All praises for Stewardship

Stewardship season in the church. That dreaded time when we “ask for money.”

Truth be told, stewardship at Church of the Holy Communion is very good and in every way. We give to the parish budget in measure and return of how God has blessed us. The parish staff guards and carefully uses these funds to carry out our numerous programs for children, youth and adults.

We also use these funds to support any number of social ministries in our diocese and in our city, from Metropolitan Inter-Faith Association (MIFA) to More Than a Meal to the Episcopal Service Corps to our diocesan St. Columba Conference and Retreat Center.

In the music department, we use our funds to periodically hire brass or string players, hire 5:30 Sunday musicians and staff singers, buy music for five choirs, and professionally tune two organs and five pianos, just to name a few regular things.

In addition to finances and funding, the stewardship of our parish buildings is unsurpassed. While at the moment, we are under a bit of construction, in any given week our buildings are used by diocesan groups, exercise classes, Bible and book study groups, and Suzuki string students. People feel welcomed in our church, not only on Sundays, but all through the week.

A physical therapist in my doctor’s office once said to me, “Oh, you’re at the church that doesn’t lock the track. I run there all the time.” Evidently, many churches and schools lock their running track behind a fence, while ours is open for walking and running all the time.

We never know all the ways in which we might be ministering to people.

Since I try to change up the music from year to year, planning many of the old favorites but always trying to augment with new things, I refrained this fall from programming the most “tasteful” stewardship anthem I know, “Give almes of thy goodes” of Dr. Christopher Tye (c.1505-1573).

Somehow referring to stewardship and money as “almes” and “goodes” is very gracious, I think.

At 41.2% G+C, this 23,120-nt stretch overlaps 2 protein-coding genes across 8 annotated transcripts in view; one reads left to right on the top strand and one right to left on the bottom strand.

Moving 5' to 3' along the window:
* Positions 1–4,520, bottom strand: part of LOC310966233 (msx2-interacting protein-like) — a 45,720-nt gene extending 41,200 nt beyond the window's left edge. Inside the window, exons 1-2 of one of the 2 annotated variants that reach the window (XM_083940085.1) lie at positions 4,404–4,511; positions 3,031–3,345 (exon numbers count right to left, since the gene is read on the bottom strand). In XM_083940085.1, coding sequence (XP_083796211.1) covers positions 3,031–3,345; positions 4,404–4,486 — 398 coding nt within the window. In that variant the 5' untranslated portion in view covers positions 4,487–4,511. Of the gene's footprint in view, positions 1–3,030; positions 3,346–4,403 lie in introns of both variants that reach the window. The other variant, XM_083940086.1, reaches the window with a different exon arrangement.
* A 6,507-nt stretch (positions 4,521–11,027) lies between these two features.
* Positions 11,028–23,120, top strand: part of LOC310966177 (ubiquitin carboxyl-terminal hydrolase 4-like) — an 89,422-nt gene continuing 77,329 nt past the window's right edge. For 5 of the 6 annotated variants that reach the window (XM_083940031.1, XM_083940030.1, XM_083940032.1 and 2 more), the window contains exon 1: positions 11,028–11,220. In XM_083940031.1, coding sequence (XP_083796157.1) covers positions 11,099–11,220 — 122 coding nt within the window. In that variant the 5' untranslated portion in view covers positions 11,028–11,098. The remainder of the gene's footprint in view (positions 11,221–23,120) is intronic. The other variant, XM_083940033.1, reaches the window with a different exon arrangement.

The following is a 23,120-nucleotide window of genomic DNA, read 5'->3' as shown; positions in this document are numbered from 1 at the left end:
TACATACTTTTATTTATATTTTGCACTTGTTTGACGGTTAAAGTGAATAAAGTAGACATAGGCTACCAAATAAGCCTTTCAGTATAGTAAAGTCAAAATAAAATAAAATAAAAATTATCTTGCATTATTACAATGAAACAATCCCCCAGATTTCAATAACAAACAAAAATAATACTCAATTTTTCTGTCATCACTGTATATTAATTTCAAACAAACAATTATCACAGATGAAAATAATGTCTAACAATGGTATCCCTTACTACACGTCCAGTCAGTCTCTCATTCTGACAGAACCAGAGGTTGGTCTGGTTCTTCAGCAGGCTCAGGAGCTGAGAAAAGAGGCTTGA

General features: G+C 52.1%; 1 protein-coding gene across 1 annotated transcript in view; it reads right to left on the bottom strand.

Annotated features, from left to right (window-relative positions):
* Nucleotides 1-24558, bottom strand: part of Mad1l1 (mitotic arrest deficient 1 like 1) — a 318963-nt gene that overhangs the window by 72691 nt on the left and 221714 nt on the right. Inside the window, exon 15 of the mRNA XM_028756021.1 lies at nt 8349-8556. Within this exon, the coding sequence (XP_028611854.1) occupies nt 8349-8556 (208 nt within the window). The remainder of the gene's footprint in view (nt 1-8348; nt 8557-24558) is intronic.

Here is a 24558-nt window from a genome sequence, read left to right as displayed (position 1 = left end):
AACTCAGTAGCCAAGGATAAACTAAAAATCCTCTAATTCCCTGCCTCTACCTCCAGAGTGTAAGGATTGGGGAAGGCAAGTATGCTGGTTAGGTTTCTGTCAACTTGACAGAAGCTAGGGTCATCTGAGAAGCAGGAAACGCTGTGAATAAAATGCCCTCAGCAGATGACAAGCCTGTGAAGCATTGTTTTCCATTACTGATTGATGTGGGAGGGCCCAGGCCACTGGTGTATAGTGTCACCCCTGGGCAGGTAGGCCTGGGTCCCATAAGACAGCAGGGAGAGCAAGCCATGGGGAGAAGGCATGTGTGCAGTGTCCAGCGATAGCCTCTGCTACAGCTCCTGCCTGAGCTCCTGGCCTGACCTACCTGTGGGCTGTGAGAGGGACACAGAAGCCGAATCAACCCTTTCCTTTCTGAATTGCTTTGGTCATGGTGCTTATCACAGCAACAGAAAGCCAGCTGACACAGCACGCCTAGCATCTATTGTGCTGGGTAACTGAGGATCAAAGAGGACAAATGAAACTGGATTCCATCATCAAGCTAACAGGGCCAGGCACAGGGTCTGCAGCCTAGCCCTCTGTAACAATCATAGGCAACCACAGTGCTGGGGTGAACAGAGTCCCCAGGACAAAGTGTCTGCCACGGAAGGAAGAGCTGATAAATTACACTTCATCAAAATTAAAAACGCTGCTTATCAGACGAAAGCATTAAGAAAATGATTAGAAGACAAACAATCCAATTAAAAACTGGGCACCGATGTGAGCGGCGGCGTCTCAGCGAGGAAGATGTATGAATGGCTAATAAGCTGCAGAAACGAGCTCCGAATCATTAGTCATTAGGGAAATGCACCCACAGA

Speaking of “tasteful,” I could have gone also with this Sunday’s Psalm, “O taste and see how gracious the Lord is” with the beloved, cherished Anglican choral gem of Thomas Tallis (1505-1575).

However, this Sunday’s inspiration seems to be from the Collect of the Day:

Almighty and everlasting God, increase in us the gifts of faith, hope, and charity;
and, that we may obtain what you promise, make us love what you command;
through Jesus Christ our Lord, who lives and reigns with you and the Holy Spirit,
one God, for ever and ever.  Amen.

This Sunday’s 10:30 a.m. anthem has for centuries been attributed to one composer but, with modern music scholarship, is now attributed to another of the same period.

Orlando Gibbons (1583-1625) wrote choral and keyboard music for the organ and the virginal, the most popular keyboard instrument of the time. For more than 300 years, the anthem “O Lord, increase my faith” has been attributed to him.

Some years ago, a manuscript confirmed that the anthem was composed by Henry Loosemore (c.1607-1670). While not much is known about Loosemore’s early life, we do know that he was an accomplished organist by his appointment as organist of King’s College Chapel, Cambridge, in 1627.

For centuries, this particular anthem has been published as “O Lord, increase my faith.” However, the Loosemore manuscript appears to confirm that the original text was, “O Lord, increase our faith.” Given the word-play on “increase” in stewardship season, this brief but significant anthem text is truly a prayer for us all.

O Lord, increase my faith,
strengthen me and confirm me in Thy true faith;
endue me with wisdom, charity, and patience,
in all my adversity, teach me to say Amen.

 

Posted by Dr. David Ouzts at 1:35 PM
Share |
Memphis Web Design by Speak